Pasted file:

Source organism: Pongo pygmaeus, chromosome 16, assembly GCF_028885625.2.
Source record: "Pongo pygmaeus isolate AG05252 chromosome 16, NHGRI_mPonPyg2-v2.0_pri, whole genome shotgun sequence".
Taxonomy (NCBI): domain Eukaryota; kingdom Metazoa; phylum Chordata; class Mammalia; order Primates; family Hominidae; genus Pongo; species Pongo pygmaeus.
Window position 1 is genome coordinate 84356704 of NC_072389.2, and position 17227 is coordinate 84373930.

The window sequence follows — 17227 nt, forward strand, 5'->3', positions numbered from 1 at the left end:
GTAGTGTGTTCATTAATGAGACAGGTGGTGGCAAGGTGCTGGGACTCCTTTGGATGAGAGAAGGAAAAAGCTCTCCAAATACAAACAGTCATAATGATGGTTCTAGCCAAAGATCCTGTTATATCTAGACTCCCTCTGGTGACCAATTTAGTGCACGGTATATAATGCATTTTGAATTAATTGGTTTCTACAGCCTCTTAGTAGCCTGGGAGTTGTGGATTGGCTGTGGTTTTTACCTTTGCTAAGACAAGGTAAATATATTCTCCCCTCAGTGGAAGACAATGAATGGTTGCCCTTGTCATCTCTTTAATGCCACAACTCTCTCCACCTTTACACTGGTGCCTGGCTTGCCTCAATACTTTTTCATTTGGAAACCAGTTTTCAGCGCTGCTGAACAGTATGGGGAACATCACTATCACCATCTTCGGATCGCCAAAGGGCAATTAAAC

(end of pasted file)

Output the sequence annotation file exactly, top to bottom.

Source organism: Pongo pygmaeus, chromosome 16, assembly GCF_028885625.2.
Source record: "Pongo pygmaeus isolate AG05252 chromosome 16, NHGRI_mPonPyg2-v2.0_pri, whole genome shotgun sequence".
Taxonomy (NCBI): domain Eukaryota; kingdom Metazoa; phylum Chordata; class Mammalia; order Primates; family Hominidae; genus Pongo; species Pongo pygmaeus.
Window position 1 is genome coordinate 84356704 of NC_072389.2, and position 17227 is coordinate 84373930.

The window sequence follows — 17227 nt, forward strand, 5'->3', positions numbered from 1 at the left end:
GTAGTGTGTTCATTAATGAGACAGGTGGTGGCAAGGTGCTGGGACTCCTTTGGATGAGAGAAGGAAAAAGCTCTCCAAATACAAACAGTCATAATGATGGTTCTAGCCAAAGATCCTGTTATATCTAGACTCCCTCTGGTGACCAATTTAGTGCACGGTATATAATGCATTTTGAATTAATTGGTTTCTACAGCCTCTTAGTAGCCTGGGAGTTGTGGATTGGCTGTGGTTTTTACCTTTGCTAAGACAAGGTAAATATATTCTCCCCTCAGTGGAAGACAATGAATGGTTGCCCTTGTCATCTCTTTAATGCCACAACTCTCTCCACCTTTACACTGGTGCCTGGCTTGCCTCAATACTTTTTCATTTGGAAACCAGTTTTCAGCGCTGCTGAACAGTATGGGGAACATCACTATCACCATCTTCGGATCGCCAAAGGGCAATTAAAC